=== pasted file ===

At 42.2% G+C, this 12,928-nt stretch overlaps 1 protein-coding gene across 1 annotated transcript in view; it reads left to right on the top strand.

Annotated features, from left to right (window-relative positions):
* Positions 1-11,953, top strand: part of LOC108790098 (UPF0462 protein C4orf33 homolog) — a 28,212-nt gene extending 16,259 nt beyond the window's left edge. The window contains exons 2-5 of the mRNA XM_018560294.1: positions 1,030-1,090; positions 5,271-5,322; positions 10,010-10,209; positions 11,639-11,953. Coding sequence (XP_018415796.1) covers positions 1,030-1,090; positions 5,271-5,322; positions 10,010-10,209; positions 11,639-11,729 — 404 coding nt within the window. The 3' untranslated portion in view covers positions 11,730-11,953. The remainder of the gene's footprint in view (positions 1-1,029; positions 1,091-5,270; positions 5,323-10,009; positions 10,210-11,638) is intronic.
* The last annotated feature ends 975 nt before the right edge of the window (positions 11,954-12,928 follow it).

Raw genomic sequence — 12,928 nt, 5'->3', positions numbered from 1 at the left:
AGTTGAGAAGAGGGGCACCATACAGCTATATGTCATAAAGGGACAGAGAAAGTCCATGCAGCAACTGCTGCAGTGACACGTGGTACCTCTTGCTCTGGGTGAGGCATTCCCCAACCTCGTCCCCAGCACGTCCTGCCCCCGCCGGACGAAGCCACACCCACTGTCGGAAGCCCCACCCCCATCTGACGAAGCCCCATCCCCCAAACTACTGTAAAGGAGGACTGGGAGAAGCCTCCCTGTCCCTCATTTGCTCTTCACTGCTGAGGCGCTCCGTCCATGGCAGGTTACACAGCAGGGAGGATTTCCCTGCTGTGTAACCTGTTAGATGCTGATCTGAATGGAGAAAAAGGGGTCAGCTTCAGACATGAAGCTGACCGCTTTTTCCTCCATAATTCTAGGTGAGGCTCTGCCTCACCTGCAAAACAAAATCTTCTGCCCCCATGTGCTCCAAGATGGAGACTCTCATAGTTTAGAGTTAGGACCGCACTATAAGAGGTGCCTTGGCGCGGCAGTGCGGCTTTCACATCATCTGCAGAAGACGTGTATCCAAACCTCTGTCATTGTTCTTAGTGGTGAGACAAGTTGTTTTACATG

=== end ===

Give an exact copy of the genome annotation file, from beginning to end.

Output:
At 42.2% G+C, this 12,928-nt stretch overlaps 1 protein-coding gene across 1 annotated transcript in view; it reads left to right on the top strand.

Annotated features, from left to right (window-relative positions):
* Positions 1-11,953, top strand: part of LOC108790098 (UPF0462 protein C4orf33 homolog) — a 28,212-nt gene extending 16,259 nt beyond the window's left edge. The window contains exons 2-5 of the mRNA XM_018560294.1: positions 1,030-1,090; positions 5,271-5,322; positions 10,010-10,209; positions 11,639-11,953. Coding sequence (XP_018415796.1) covers positions 1,030-1,090; positions 5,271-5,322; positions 10,010-10,209; positions 11,639-11,729 — 404 coding nt within the window. The 3' untranslated portion in view covers positions 11,730-11,953. The remainder of the gene's footprint in view (positions 1-1,029; positions 1,091-5,270; positions 5,323-10,009; positions 10,210-11,638) is intronic.
* The last annotated feature ends 975 nt before the right edge of the window (positions 11,954-12,928 follow it).

Raw genomic sequence — 12,928 nt, 5'->3', positions numbered from 1 at the left:
AGTTGAGAAGAGGGGCACCATACAGCTATATGTCATAAAGGGACAGAGAAAGTCCATGCAGCAACTGCTGCAGTGACACGTGGTACCTCTTGCTCTGGGTGAGGCATTCCCCAACCTCGTCCCCAGCACGTCCTGCCCCCGCCGGACGAAGCCACACCCACTGTCGGAAGCCCCACCCCCATCTGACGAAGCCCCATCCCCCAAACTACTGTAAAGGAGGACTGGGAGAAGCCTCCCTGTCCCTCATTTGCTCTTCACTGCTGAGGCGCTCCGTCCATGGCAGGTTACACAGCAGGGAGGATTTCCCTGCTGTGTAACCTGTTAGATGCTGATCTGAATGGAGAAAAAGGGGTCAGCTTCAGACATGAAGCTGACCGCTTTTTCCTCCATAATTCTAGGTGAGGCTCTGCCTCACCTGCAAAACAAAATCTTCTGCCCCCATGTGCTCCAAGATGGAGACTCTCATAGTTTAGAGTTAGGACCGCACTATAAGAGGTGCCTTGGCGCGGCAGTGCGGCTTTCACATCATCTGCAGAAGACGTGTATCCAAACCTCTGTCATTGTTCTTAGTGGTGAGACAAGTTGTTTTACATG